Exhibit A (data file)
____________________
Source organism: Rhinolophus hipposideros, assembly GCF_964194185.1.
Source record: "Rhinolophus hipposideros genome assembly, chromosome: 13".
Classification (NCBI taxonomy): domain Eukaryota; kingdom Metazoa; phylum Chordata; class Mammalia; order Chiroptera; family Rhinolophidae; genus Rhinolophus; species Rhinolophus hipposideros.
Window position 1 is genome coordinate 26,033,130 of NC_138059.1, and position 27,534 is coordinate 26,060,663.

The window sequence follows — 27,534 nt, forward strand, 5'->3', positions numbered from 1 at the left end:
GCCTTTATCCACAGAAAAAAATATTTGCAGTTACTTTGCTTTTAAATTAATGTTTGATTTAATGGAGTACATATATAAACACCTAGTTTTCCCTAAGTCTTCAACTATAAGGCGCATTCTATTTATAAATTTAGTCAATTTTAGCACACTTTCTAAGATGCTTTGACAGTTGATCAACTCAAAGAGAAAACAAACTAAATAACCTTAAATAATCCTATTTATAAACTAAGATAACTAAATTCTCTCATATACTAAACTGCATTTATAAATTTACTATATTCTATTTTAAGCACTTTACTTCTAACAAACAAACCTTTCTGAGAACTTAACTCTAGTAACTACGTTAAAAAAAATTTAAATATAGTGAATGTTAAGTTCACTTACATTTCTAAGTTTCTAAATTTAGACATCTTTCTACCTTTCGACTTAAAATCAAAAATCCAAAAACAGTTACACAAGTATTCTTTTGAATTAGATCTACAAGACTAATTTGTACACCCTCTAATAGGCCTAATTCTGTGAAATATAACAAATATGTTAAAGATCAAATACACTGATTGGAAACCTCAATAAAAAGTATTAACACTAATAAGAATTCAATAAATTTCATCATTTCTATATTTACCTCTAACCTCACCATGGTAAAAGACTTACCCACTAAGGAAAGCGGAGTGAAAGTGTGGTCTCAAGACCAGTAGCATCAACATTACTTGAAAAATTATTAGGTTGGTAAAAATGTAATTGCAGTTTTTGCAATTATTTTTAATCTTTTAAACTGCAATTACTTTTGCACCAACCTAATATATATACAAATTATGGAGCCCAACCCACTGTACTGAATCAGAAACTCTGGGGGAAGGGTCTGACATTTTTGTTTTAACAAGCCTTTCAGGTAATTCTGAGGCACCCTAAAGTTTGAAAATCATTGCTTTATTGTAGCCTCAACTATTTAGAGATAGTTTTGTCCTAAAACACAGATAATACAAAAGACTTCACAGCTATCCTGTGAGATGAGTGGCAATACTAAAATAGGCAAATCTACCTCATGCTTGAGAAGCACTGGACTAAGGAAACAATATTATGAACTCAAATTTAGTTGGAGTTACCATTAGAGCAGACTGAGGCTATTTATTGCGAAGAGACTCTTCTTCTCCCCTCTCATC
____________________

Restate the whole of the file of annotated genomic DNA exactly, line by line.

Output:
Source organism: Rhinolophus hipposideros, assembly GCF_964194185.1.
Source record: "Rhinolophus hipposideros genome assembly, chromosome: 13".
Classification (NCBI taxonomy): domain Eukaryota; kingdom Metazoa; phylum Chordata; class Mammalia; order Chiroptera; family Rhinolophidae; genus Rhinolophus; species Rhinolophus hipposideros.
Window position 1 is genome coordinate 26,033,130 of NC_138059.1, and position 27,534 is coordinate 26,060,663.

The window sequence follows — 27,534 nt, forward strand, 5'->3', positions numbered from 1 at the left end:
GCCTTTATCCACAGAAAAAAATATTTGCAGTTACTTTGCTTTTAAATTAATGTTTGATTTAATGGAGTACATATATAAACACCTAGTTTTCCCTAAGTCTTCAACTATAAGGCGCATTCTATTTATAAATTTAGTCAATTTTAGCACACTTTCTAAGATGCTTTGACAGTTGATCAACTCAAAGAGAAAACAAACTAAATAACCTTAAATAATCCTATTTATAAACTAAGATAACTAAATTCTCTCATATACTAAACTGCATTTATAAATTTACTATATTCTATTTTAAGCACTTTACTTCTAACAAACAAACCTTTCTGAGAACTTAACTCTAGTAACTACGTTAAAAAAAATTTAAATATAGTGAATGTTAAGTTCACTTACATTTCTAAGTTTCTAAATTTAGACATCTTTCTACCTTTCGACTTAAAATCAAAAATCCAAAAACAGTTACACAAGTATTCTTTTGAATTAGATCTACAAGACTAATTTGTACACCCTCTAATAGGCCTAATTCTGTGAAATATAACAAATATGTTAAAGATCAAATACACTGATTGGAAACCTCAATAAAAAGTATTAACACTAATAAGAATTCAATAAATTTCATCATTTCTATATTTACCTCTAACCTCACCATGGTAAAAGACTTACCCACTAAGGAAAGCGGAGTGAAAGTGTGGTCTCAAGACCAGTAGCATCAACATTACTTGAAAAATTATTAGGTTGGTAAAAATGTAATTGCAGTTTTTGCAATTATTTTTAATCTTTTAAACTGCAATTACTTTTGCACCAACCTAATATATATACAAATTATGGAGCCCAACCCACTGTACTGAATCAGAAACTCTGGGGGAAGGGTCTGACATTTTTGTTTTAACAAGCCTTTCAGGTAATTCTGAGGCACCCTAAAGTTTGAAAATCATTGCTTTATTGTAGCCTCAACTATTTAGAGATAGTTTTGTCCTAAAACACAGATAATACAAAAGACTTCACAGCTATCCTGTGAGATGAGTGGCAATACTAAAATAGGCAAATCTACCTCATGCTTGAGAAGCACTGGACTAAGGAAACAATATTATGAACTCAAATTTAGTTGGAGTTACCATTAGAGCAGACTGAGGCTATTTATTGCGAAGAGACTCTTCTTCTCCCCTCTCATC